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Air Source Heat Pumps

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Air source heat pumps, sometimes referred to as mini-splits, are an energy-efficient electric heating and cooling system that can be used to heat and cool either part, or all, of your home. See below to learn more about this technology, including how it works, financial incentives available, ways to prepare your home for installation, and more. 


Financial Incentives Available: 

HG&E provides rebates as well as financial assistance at 0% interest through the Residential Energy Conservation Program to help customers with installation costs. 


Heating System Cost Comparison for HG&E Customers

The chart below compares average annual heating costs for various heating system types in HG&E's territory, accounting for HG&E's electric and gas rates. 



How Does an Air Source Heat Pump System Work?

Air source heat pumps consist of two main components: an indoor unit and an outdoor unit. Refrigerant cycles between the indoor and outdoor units, carrying heat from one location to another, similar to how a refrigerator operates. In the summer, heat is moved from inside the home to outside, blowing the remaining colder air back into the house. In the winter, they reverse operation, extracting heat from the outdoor air and transferring it into the home. Because refrigerant has a low boiling temperature, heat pumps can continue to provide heating even during cold winter temperatures. If sized correctly, they can even be used as a home's primary, or only, heating system. The Northeast Energy Efficiency Partnership (NEEP) has published a list of verified Cold-Climate heat pump models that are capable of operating down to 5°F outdoor temperature, while maintaining an efficiency of 175% at that temperature. 

Heat pumps can either be connected to ductwork, or, they can be installed without the need for ducts. These 'ductless' systems are often referred to as "mini-splits" and often include a wall-mounted indoor unit connected to an outdoor unit.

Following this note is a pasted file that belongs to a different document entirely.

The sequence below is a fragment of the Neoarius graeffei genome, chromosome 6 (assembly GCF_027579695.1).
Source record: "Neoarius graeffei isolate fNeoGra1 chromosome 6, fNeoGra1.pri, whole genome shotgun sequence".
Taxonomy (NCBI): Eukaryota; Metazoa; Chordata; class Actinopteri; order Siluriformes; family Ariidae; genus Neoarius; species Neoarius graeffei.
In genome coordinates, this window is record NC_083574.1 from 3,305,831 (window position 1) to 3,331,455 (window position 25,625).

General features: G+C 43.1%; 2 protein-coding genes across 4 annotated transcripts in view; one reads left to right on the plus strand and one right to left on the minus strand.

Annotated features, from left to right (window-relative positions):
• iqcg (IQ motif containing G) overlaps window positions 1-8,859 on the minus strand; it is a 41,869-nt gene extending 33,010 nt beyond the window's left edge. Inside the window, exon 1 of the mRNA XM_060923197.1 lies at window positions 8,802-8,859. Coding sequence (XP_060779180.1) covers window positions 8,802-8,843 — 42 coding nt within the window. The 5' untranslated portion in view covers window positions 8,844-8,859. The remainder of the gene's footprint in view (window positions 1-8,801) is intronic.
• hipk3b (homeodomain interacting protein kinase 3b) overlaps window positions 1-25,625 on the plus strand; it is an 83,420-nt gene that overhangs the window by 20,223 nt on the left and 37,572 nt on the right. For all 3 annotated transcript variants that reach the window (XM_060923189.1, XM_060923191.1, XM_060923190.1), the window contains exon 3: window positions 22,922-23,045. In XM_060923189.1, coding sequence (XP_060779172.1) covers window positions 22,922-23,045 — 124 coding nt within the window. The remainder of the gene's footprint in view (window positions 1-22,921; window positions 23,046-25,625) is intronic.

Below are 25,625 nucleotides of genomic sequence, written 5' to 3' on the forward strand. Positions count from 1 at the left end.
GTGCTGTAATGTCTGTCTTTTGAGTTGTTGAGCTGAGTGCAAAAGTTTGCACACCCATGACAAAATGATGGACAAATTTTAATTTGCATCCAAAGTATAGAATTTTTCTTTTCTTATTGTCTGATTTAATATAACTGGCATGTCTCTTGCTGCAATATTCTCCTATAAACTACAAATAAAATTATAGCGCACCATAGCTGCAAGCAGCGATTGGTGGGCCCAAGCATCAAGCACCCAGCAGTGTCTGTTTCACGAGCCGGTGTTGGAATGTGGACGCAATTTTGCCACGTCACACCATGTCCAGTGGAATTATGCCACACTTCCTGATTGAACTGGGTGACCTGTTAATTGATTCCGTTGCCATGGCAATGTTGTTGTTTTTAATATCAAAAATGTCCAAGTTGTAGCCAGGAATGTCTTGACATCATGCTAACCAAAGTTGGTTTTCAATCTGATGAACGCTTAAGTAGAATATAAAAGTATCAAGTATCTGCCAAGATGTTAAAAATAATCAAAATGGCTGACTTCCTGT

Weatherizing Your Home Before Installation

Consider preparing your home for the heat pump before it is installed by first air-sealing and insulating to a proper extent. Having a tighter, more insulated home not only reduces annual heating costs, but might also allow you to buy a smaller heat pump system than you would have needed otherwise. HG&E provides free energy audits to customers which determine cost-effective weatherization improvements you can make to reduce your annual heating and cooling costs. You can also take advantage of Holyoke's weatherization rebates which include insulation rebates of 50% of the cost up to $2,000, and air or duct-sealing rebates (50% up to $500). 


Understanding Common Heat Pump Ratings

System Size and Output Capacity: The amount of heating and cooling that a heat pump system can provide depends on its size, or "output capacity". Smaller heat pumps can be used to heat individual rooms or spaces. Larger, whole home systems may have multiple indoor units connected to one or more outdoor units.  The output capacity of a heat pump system can vary depending on the outdoor temperature. The NEEP Cold-Climate Air Source Heat Pump List provides the output capacity at various outdoor temperatures down to 5 degrees F. 

HSPF: This is the average annual heating efficiency of the air source heat pump system. The HSPF indicates how much heat is produced for each watt of electricity that the system consumes. For example, if a heat pump has an HSPF of 10, this means that the system will output an average of 10 BTUs of heat for every watt consumed throughout the heating season. Ensuring the system has a high HSPF will help lower your annual heating bills. 

SEER:  This is the average annual cooling efficiency of the heat pump. The SEER rating indicates how much cold air is procdued for each watt of electricity that the system consumes. A higher SEER rating will reduce your cooling costs over the cooling season. 


How to Shop for a Heat Pump

The Northeast Energy Efficiency Partnership (NEEP) has provided an Air Source Heat Pump Buying Guide to help you choose the right system for your needs. See pages 13 and 14 of the guide for best practices for choosing a heat pump system and questions to ask a contractor to ensure they are experienced with installing this system type. 


Further Resources:

Northeast Energy Efficiency Partnership’s Air Source Heat Pump Buying Guide and MassCEC’s Heat Pump Guide are great resources to review to learn more about how air source heat pumps work, which design is right for your home, size and ducting options, and more!




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